Are you going to be able to retire? And if you do, will you be in a position to enjoy your life, pay medical bills and maintain an acceptable level of health?
Those can be chilling questions if you haven't thought about them much. If you haven't given them adequate thought, that means you haven't prepared for certain inevitabilities.
Real estate investment can help you answer those questions and remove that chill factor.
Let's face it. Not only will you not want to spend your golden years working, you may not be able to, regardless of whether you would like to. You may live well up into your 80s or 90s and be unable to do the job you are doing today--or any job for that matter.
You need to lay the foundation of security and happiness for your future self. Real estate can help you do that.
This is because, as your investments age, they should be making more and more money for you with less and less work output from you. It's a sort of financial magic that will serve you especially well in later years. That's why people get into investing in the first place.
In order to prepare for your retirement in this way, however, you must examine your core. That means that you will need to make sure your needs are taken care of in such a way that you don't have to spend all of your time scrounging for pennies. You need the time to learn about real estate, and working in someone else's office for peanuts isn't going to get you that.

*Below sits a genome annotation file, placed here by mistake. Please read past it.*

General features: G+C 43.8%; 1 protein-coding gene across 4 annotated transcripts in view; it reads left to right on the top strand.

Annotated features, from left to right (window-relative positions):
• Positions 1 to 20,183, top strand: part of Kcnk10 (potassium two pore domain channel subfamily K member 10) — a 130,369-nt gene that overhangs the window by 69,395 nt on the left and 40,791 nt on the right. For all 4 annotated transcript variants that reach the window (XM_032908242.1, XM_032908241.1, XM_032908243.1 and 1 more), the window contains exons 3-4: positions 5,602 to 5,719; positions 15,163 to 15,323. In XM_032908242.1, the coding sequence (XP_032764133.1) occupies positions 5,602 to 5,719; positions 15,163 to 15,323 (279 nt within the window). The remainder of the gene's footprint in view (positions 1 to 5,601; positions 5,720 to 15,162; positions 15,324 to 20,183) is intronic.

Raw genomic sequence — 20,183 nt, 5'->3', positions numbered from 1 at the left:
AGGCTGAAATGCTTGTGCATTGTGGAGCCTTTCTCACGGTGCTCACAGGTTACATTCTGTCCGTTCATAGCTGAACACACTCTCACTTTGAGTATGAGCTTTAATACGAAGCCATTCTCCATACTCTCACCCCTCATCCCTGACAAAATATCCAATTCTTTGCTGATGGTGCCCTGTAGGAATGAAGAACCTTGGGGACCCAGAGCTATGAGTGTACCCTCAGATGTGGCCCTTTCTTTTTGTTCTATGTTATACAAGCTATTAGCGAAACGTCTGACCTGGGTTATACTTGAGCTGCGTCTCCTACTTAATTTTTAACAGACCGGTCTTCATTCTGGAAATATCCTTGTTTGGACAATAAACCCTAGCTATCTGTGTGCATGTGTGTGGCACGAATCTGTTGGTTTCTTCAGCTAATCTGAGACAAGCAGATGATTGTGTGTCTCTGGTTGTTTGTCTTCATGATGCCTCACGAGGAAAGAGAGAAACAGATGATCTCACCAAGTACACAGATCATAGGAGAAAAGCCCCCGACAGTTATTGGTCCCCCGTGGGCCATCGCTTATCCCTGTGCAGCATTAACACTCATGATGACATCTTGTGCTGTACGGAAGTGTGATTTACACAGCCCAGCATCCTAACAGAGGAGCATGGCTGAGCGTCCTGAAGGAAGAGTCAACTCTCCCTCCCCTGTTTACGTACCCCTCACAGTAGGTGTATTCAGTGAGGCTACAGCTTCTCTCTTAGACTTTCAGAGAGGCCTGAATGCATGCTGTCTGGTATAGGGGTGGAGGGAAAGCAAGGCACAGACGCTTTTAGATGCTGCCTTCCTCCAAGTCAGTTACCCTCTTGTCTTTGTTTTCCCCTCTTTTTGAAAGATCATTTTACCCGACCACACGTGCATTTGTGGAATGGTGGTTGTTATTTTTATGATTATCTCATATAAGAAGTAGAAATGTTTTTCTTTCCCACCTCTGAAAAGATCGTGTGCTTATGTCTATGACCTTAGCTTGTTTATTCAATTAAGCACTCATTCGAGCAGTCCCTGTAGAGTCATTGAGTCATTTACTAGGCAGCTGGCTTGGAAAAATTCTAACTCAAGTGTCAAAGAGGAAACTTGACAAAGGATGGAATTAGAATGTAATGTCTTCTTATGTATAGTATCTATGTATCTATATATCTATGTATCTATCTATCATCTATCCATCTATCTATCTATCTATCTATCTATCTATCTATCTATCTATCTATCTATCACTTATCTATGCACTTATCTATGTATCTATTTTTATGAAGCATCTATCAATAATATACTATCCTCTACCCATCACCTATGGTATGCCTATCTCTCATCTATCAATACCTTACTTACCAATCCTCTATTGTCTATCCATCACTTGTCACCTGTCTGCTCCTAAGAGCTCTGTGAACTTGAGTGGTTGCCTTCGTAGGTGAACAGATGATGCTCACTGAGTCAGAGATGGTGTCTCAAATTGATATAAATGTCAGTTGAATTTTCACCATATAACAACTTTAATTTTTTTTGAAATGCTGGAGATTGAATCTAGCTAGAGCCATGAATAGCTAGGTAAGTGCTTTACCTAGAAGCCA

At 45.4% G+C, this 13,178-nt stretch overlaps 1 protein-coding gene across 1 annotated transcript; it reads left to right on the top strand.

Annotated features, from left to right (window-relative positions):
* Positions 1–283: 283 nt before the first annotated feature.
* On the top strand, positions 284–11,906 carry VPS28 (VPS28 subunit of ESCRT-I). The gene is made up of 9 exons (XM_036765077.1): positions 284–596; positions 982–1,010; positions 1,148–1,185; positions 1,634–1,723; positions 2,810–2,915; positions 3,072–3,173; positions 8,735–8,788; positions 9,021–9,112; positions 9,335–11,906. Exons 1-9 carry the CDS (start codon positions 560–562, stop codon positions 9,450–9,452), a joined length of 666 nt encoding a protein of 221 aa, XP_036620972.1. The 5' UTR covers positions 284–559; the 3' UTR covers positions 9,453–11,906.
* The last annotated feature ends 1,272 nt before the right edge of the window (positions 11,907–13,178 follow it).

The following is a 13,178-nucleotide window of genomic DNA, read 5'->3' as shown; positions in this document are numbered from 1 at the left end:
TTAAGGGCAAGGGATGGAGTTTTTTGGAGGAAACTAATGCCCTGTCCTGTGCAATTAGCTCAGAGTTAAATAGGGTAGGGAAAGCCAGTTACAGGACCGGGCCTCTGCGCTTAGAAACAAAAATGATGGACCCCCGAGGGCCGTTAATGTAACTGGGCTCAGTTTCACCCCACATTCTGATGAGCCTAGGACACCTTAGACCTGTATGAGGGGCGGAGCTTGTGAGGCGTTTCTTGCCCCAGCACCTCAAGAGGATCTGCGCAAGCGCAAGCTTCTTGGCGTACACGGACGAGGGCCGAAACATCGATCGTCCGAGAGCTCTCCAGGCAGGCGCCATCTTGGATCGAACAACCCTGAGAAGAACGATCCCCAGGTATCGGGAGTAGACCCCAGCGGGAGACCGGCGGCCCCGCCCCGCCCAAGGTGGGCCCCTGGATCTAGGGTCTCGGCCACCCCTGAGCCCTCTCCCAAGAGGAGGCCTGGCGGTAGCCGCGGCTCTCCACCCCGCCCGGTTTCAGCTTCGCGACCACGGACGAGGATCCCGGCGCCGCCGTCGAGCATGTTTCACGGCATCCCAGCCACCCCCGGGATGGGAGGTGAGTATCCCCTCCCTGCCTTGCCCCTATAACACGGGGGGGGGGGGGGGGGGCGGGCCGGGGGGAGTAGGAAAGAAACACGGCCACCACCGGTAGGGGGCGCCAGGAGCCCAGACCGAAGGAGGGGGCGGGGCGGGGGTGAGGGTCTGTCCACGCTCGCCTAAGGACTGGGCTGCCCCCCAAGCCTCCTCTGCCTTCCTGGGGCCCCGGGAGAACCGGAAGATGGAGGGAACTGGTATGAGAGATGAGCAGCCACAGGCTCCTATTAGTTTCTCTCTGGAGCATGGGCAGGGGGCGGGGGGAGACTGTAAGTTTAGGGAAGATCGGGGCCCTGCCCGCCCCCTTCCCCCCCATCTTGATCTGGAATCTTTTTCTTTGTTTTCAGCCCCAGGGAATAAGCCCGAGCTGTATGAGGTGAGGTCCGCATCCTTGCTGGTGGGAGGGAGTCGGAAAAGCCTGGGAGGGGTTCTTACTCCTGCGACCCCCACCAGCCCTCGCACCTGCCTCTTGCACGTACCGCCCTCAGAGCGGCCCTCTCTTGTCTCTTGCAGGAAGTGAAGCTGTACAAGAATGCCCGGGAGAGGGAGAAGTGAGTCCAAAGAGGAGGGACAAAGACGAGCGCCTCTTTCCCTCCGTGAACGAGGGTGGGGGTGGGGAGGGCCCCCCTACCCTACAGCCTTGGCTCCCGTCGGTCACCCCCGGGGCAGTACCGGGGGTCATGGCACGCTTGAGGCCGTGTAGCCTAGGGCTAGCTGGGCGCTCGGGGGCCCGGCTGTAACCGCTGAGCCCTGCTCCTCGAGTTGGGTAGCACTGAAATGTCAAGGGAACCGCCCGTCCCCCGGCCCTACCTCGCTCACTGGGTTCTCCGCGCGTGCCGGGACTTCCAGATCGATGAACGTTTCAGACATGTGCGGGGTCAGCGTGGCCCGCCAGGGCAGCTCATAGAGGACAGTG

According to Robert Kiyosaki, author of the Rich Dad book series, you need to build a business system that can operate without you, thereby making money without working for it. Then take a portion of that money and invest it, thereby exponentially increasing your earning potential. Have you heard of making your money work for you instead of vice-versa? That is what this means. As you grow older, you should be working less, not more. This is partly because your ability to work will decrease. But it is also because you deserve to be able to work less and enjoy your life more. Retirement isn't about being forced out of a job--or at least it shouldn't be. It should be about leaving a job to catch up with your life. To spend time doing the important things like hanging out with family and friends, engaging in hobbies that you enjoy and becoming involved in life-enriching activities such as spirituality or art. Not to mention getting enough exercise.
If you are in a job now that doesn't allow you to do these things because it doesn't pay enough or because you don't have enough time left over in the day to learn to make a change, then consider switching to a job that pays more or gives you more time. Develop a business system in which you can train people to do the work for you. Then, when that is up and running, and providing you with the money and time you need, start learning about real estate.
Put your extra money into real estate investment--but don't put in more than you can afford to lose on the learning curve. Real estate investment is a skill like any other and you will make mistakes. Don't be the farm on your first few purchases. In fact, don't bet the farm at all. Make sure you are making enough money to live on, and then enough money to invest on.
After a while you should see your money start to grow exponentially. Then you are on your way to a happy retirement.